Having originally trained as a civil barrister, Thom accepts instructions in many areas of civil and regulatory law. He is particularly interested in civil cases where issues arise of concurrent criminal liability. He has experience of the full spectrum of civil law practice, including property, landlord and tenant, personal injury and contractual claims, as well as licensing matters.
Thom is regularly instructed in civil claims against the police, including cases of unlawful searches and arrests.
He has recently been instructed in a number of cases relating to online privacy and harassment and has been able to bring his civil and criminal experience to bear on advising clients on how to secure the best possible outcome in a fast-changing legal landscape.
GFH v Keystone Law and others (2016) High Court (Comm.)
Instructed by a firm of solicitors to resist various applications concerning service and disclosure. The application was successfully resisted and Thom secured costs for the respondent firm.
Reflect Geophysical v Seaport International Shipping Co LLC (2016)
Thom appeared as junior counsel in an international shipping arbitration under the London Court of International Arbitration (LCIA) Rules. He was instructed on behalf of the respondent, a UAE-based shipping agent, in a contractual dispute which concerned evasion of the international sanctions against Iran by the Singapore-based claimant.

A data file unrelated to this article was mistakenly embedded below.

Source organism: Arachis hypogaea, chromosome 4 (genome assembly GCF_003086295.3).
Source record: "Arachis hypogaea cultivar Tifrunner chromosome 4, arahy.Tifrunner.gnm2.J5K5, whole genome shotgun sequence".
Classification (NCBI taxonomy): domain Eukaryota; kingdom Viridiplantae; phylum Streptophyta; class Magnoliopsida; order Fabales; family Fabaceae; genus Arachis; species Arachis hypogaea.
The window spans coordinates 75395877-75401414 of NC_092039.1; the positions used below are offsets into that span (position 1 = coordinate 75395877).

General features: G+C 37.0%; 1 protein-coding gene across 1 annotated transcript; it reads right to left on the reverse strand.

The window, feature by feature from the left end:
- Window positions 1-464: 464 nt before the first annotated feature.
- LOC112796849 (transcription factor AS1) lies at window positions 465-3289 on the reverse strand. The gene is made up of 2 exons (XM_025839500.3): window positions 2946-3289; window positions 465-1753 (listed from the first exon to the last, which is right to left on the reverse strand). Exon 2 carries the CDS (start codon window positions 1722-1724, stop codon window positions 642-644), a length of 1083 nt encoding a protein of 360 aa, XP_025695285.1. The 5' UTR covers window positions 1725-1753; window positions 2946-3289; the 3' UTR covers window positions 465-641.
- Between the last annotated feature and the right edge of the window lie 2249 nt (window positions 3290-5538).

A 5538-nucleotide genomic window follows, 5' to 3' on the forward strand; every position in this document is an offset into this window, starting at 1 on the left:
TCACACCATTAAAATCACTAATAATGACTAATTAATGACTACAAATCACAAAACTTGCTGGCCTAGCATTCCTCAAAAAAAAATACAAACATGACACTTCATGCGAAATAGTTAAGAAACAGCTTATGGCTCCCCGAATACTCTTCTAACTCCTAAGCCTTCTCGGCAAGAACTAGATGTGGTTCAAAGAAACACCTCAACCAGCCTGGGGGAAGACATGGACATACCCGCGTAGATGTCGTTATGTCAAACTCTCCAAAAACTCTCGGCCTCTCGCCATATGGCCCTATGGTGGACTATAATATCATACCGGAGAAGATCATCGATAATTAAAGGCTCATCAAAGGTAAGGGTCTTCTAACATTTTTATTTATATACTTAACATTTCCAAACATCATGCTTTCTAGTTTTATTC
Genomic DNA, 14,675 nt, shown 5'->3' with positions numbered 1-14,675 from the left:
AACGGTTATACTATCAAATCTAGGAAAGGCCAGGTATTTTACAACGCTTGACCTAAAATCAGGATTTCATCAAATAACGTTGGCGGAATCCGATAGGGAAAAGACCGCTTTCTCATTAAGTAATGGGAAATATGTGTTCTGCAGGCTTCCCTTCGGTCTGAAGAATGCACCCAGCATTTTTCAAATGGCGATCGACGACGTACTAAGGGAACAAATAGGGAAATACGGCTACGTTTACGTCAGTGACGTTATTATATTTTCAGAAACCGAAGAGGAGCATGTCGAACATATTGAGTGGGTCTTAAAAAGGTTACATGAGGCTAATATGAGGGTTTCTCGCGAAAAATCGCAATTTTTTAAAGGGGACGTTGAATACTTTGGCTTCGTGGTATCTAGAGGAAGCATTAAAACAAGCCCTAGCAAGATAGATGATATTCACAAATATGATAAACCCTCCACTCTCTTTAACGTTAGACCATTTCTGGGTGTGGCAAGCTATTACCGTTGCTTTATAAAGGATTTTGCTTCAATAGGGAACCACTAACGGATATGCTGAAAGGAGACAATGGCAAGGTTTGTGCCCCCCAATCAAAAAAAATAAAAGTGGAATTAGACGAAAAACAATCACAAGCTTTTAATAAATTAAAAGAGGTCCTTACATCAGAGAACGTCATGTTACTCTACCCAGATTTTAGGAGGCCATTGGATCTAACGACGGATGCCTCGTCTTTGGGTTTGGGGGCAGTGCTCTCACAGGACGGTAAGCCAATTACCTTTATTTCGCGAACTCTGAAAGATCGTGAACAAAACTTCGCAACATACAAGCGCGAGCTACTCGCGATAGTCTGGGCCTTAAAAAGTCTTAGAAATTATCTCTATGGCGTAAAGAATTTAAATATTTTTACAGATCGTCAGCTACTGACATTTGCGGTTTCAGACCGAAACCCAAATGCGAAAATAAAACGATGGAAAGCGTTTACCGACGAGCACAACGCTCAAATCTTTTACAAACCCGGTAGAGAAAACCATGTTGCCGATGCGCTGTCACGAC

TUH v Charity Commission (2015)
Thom was instructed on a direct access basis by the trustees of a charity which was under investigation by the Charity Commission, under section 46 of the Charities Act 2011. Thom represented the trustees at the various interviews conducted during the inquiry, and provided written advice on matters of privilege.
BH v FK and others (2014) High Court (QBD)
Thom represented the applicant in a multi-handed case concerning the online harassment of a convicted sex offender by individuals within the jurisdiction and abroad. He drafted pleadings and appeared at an application for an interim injunction, which raised questions of the conflict between privacy and freedom of expression under Article 10 of the ECHR and section 12 of the Human Rights Act 1998.
London Borough of Camden v RP Ltd (2013) Highbury Corner Magistrates’ Court
Thom represented the defendant company in a contested civil claim for business rates, brought by way of a summons in the magistrates' court. The claimant local authority conceded their claim and were ordered to pay a significant sum towards the costs of the defendant, contrary to the rule in Perinpanathan.